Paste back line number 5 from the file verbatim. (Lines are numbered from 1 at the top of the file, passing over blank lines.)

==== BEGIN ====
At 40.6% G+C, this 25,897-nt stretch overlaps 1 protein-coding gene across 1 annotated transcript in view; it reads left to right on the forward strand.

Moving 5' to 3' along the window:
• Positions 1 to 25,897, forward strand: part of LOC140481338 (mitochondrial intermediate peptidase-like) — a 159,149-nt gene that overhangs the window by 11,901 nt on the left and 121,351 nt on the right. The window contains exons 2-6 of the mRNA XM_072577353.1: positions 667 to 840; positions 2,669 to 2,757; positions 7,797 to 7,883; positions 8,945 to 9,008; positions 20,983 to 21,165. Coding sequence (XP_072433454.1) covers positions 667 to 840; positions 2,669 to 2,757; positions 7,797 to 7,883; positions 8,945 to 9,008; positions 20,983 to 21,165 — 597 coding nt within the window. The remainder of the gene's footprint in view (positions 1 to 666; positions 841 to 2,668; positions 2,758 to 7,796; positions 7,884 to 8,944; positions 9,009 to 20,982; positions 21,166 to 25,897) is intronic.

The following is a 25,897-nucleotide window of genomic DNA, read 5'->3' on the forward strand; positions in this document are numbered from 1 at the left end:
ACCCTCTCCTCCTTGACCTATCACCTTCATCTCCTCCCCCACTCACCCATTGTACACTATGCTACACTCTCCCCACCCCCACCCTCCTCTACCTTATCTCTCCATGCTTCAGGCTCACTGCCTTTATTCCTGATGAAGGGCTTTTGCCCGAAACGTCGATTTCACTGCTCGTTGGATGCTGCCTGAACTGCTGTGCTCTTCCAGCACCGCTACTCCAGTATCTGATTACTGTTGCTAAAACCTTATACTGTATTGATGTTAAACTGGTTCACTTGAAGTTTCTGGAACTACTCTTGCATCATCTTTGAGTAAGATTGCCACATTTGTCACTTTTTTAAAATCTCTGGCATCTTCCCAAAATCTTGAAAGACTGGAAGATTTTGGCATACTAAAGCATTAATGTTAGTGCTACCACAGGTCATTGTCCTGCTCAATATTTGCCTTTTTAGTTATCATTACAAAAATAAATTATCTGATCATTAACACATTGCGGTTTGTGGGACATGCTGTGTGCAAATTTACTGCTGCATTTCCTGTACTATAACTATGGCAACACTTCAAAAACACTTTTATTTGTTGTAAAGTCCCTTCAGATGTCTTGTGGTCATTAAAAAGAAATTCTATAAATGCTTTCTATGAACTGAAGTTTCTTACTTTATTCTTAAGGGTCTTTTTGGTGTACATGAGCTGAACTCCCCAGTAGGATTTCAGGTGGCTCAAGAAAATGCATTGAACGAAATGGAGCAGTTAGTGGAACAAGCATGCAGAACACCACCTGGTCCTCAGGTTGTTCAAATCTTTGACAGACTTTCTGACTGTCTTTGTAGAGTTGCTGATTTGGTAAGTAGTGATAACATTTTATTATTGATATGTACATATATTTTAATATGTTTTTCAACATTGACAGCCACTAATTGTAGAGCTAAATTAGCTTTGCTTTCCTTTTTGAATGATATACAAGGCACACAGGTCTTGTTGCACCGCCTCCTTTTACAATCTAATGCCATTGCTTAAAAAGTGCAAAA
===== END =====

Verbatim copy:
ACCCTCTCCTCCTTGACCTATCACCTTCATCTCCTCCCCCACTCACCCATTGTACACTATGCTACACTCTCCCCACCCCCACCCTCCTCTACCTTATCTCTCCATGCTTCAGGCTCACTGCCTTTATTCCTGATGAAGGGCTTTTGCCCGAAACGTCGATTTCACTGCTCGTTGGATGCTGCCTGAACTGCTGTGCTCTTCCAGCACCGCTACTCCAGTATCTGATTACTGTTGCTAAAACCTTATACTGTATTGATGTTAAACTGGTTCACTTGAAGTTTCTGGAACTACTCTTGCATCATCTTTGAGTAAGATTGCCACATTTGTCACTTTTTTAAAATCTCTGGCATCTTCCCAAAATCTTGAAAGACTGGAAGATTTTGGCATACTAAAGCATTAATGTTAGTGCTACCACAGGTCATTGTCCTGCTCAATATTTGCCTTTTTAGTTATCATTACAAAAATAAATTATCTGATCATTAACACATTGCGGTTTGTGGGACATGCTGTGTGCAAATTTACTGCTGCATTTCCTGTACTATAACTATGGCAACACTTCAAAAACACTTTTATTTGTTGTAAAGTCCCTTCAGATGTCTTGTGGTCATTAAAAAGAAATTCTATAAATGCTTTCTATGAACTGAAGTTTCTTACTTTATTCTTAAGGGTCTTTTTGGTGTACATGAGCTGAACTCCCCAGTAGGATTTCAGGTGGCTCAAGAAAATGCATTGAACGAAATGGAGCAGTTAGTGGAACAAGCATGCAGAACACCACCTGGTCCTCAGGTTGTTCAAATCTTTGACAGACTTTCTGACTGTCTTTGTAGAGTTGCTGATTTGGTAAGTAGTGATAACATTTTATTATTGATATGTACATATATTTTAATATGTTTTTCAACATTGACAGCCACTAATTGTAGAGCTAAATTAGCTTTGCTTTCCTTTTTGAATGATATACAAGGCACACAGGTCTTGTTGCACCGCCTCCTTTTACAATCTAATGCCATTGCTTAAAAAGTGCAAAA